Tennessee court orders unsealing of records in death-row inmate’s civil rights case
Update: On Feb. 21, 2023, three partially redacted videos were made public in court filings. As the Associated Press and the Nashville Banner reported, the graphic videos show prison staff physically restraining and forcibly medicating Hodges while he repeatedly complains that he is in pain.
A Tennessee court has ordered the state to publicly disclose certain judicial records in a case in which a mentally ill death-row inmate accuses prison officials of providing inadequate medical care and subjecting him to abuse.
In an order issued on Jan. 12, Davidson County Chancellor I’Ashea Myles held that the Tennessee Department of Correction must unseal portions of videos showing prison officials’ treatment of inmate Henry Hodges inside Nashville’s Riverbend Maximum Security Prison, including their use of security restraints. The judge also ordered the release of Hodges’s medical records after the inmate waived his privacy rights so that the documents could be made public.
While Judge Myles ordered some other records to remain at least temporarily shielded from the public, she left open the possibility that she could order their release after she reviews redacted versions of the records.
“We are pleased that the court has decided to bring some much-needed transparency to this high-profile civil rights case,” said Paul McAdoo, the Reporters Committee’s Local Legal Initiative attorney for Tennessee, who represented the Associated Press in its effort to challenge the sealed court filings. “The public has a significant interest in knowing how incarcerated people are treated in our nation’s prison system, and we are hopeful that even more records will soon be made available to the public.”
Hodges, who is on death row for a 1990 murder, filed his lawsuit last October. He claims that Lisa Helton, Tennessee’s interim commissioner of correction, and Dr. Kenneth Williams, the prison system’s chief medical officer, violated his civil rights by subjecting him to cruel and unusual punishment. Among other allegations, he accuses prison officials of placing him in six-point restraints and strapping him to a mattress without any clothes.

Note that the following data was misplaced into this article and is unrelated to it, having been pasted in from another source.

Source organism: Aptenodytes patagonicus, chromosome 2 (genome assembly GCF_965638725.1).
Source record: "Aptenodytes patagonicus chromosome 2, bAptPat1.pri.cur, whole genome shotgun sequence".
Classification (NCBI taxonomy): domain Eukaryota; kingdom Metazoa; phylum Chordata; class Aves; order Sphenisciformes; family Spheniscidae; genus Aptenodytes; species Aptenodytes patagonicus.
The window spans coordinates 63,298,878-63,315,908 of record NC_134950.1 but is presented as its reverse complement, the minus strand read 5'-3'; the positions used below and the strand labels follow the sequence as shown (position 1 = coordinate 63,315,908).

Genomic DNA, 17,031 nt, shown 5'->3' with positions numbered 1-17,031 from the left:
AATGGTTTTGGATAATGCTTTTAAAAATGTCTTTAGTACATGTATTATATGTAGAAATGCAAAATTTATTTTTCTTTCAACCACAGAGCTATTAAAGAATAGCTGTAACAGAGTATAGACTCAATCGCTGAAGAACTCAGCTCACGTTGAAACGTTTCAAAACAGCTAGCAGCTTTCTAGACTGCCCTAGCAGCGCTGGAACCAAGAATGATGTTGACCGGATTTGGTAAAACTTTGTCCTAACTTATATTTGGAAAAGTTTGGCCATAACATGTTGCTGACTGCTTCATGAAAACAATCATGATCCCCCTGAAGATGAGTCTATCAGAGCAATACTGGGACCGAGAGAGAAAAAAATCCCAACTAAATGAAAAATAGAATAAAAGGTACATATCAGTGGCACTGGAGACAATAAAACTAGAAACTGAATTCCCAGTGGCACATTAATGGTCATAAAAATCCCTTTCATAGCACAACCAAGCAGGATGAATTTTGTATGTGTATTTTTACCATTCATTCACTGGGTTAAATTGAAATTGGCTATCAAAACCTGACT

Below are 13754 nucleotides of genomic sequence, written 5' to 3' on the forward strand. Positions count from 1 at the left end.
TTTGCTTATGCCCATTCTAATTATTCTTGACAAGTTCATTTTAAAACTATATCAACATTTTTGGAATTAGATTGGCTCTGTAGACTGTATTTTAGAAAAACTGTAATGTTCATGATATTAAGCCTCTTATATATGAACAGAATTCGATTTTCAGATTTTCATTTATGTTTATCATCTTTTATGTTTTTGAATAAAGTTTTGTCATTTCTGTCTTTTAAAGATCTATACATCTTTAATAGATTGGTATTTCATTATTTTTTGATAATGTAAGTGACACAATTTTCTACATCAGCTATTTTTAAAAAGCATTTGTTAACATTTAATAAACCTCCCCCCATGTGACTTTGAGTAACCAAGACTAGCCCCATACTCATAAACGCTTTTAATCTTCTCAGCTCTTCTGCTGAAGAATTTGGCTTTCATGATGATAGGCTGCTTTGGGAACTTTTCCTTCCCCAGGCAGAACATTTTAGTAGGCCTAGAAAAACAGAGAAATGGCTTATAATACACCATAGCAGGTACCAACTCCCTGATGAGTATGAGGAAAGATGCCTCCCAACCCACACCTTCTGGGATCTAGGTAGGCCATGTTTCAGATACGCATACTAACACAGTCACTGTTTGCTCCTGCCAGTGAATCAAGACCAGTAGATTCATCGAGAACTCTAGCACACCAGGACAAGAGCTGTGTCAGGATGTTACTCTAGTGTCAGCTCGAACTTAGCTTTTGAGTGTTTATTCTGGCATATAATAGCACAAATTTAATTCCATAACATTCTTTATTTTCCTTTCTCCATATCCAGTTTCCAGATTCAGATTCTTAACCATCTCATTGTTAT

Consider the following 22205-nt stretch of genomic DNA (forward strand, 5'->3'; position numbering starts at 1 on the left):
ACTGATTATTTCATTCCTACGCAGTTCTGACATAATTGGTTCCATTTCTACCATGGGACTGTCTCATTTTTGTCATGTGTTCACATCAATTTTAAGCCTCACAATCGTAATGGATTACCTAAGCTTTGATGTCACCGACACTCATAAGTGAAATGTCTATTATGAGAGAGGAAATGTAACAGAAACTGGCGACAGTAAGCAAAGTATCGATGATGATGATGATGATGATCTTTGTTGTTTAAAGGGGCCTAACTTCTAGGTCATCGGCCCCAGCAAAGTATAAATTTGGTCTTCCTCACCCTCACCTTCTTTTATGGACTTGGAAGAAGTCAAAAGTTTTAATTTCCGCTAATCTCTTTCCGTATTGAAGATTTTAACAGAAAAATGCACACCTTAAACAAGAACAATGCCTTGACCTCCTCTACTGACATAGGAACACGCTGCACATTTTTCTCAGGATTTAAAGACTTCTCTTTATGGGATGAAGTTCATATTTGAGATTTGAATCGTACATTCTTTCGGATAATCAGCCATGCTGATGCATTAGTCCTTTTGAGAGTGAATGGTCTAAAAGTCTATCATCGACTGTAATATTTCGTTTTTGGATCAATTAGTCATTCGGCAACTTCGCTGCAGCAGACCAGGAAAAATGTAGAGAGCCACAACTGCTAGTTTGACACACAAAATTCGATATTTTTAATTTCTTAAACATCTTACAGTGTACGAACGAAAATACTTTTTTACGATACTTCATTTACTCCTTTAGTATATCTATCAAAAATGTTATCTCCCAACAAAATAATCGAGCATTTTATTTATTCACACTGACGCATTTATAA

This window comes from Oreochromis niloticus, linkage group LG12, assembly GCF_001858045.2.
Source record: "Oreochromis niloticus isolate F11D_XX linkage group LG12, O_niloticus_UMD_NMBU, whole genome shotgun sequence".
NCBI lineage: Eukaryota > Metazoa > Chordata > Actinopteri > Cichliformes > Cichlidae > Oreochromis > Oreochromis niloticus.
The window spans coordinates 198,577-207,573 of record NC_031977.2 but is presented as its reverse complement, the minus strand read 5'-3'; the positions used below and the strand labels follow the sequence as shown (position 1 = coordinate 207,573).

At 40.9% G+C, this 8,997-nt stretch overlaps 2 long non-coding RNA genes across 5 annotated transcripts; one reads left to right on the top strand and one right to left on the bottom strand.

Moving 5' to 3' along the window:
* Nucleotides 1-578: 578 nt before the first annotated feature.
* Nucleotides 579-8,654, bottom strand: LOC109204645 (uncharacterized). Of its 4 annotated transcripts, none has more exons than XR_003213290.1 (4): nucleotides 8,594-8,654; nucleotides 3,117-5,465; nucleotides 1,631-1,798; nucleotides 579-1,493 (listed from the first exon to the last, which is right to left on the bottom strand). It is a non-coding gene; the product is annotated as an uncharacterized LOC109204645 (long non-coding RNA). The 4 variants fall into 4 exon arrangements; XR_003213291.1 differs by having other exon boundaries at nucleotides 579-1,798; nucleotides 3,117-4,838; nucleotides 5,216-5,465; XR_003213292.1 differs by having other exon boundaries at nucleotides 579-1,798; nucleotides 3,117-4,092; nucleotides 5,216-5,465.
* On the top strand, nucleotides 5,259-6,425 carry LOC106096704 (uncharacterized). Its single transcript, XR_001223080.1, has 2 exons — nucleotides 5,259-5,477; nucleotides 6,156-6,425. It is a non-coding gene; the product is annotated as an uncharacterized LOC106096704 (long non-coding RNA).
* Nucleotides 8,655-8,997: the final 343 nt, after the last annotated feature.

The case has attracted national headlines and raised questions about the state of mental healthcare in U.S. prisons. But much of the case has been shrouded in secrecy. Although the court only ordered Hodges’s medical records to be filed under seal, many additional records have been secretly filed by attorneys for both parties.
Last December, the prison officials sought protective orders that would prevent Hodges from publicly sharing records he obtained in discovery and require those same records to be filed with the court under seal.
Hodges challenged the prison officials’ attempts to shield the court records, including photos, videos, and other recordings capturing prison staff trying to restrain inmates. The Associated Press, represented by McAdoo, sought to intervene in the case to support Hodges’s challenge, arguing that the prison officials’ request for the protective order did not clear the high bar required to justify the wholesale sealing of records in such a newsworthy case. (The Nashville Banner also moved to unseal records in the case.)
“The state doesn’t need to release everything, but it needs to release the right things,” McAdoo said during a December hearing in the case, according to The Tennessean. “It’s a heavy lift — to go through so much footage — but it’s a lift required under the First Amendment.”
In her 17-page decision, Judge Myles ordered the unsealing of all of Hodges’s medical records, noting that the inmate requested that they be made available to the public. However, she held that the prison’s internal affairs investigative reports must be kept under seal because they are protected from disclosure under an exemption to the Tennessee Public Records Act.
Judge Myles’s ruling on the release of photos and video footage was more nuanced: When it came to recordings she described as “more closely akin to bodycam footage than surveillance videos” — including videos that show prison staff using security restraints — the judge said they could be filed by Hodges without a court seal only after prison officials made specific redactions to the videos to protect prison security.
Judge Myles similarly rejected the prison officials’ request to broadly seal a wide range of other photos and videos, including surveillance recordings, instead ordering the officials to make their case for why they should be withheld from the public. The judge ruled that the photos and recordings would remain under seal until she has a chance to privately review the records and hear the prison officials’ specific arguments for shielding them from the public.
“The internal workings and operations of the prison systems in this country are unknown to the public for the most part. Though taxpayer dollars are used to fund the operations, there is very little insight into what actually occurs behind locked doors,” Judge Myles explained in her order. “Other than anecdotal stories from incarcerated individuals, there is rarely a window afforded to the public for oversight and to glean information from an institution which is funded by taxpayers and houses, feeds, and cares for incarcerated individuals. This means judicial records regarding the prison system are an important opportunity for citizens in understanding how the Tennessee Department of Corrections operates on their behalf.”
The Reporters Committee regularly files friend-of-the-court briefs and its attorneys represent journalists and news organizations pro bono in court cases that involve First Amendment freedoms, the newsgathering rights of journalists and access to public information. Stay up-to-date on our work by signing up for our monthly newsletter and following us on Twitter or Instagram.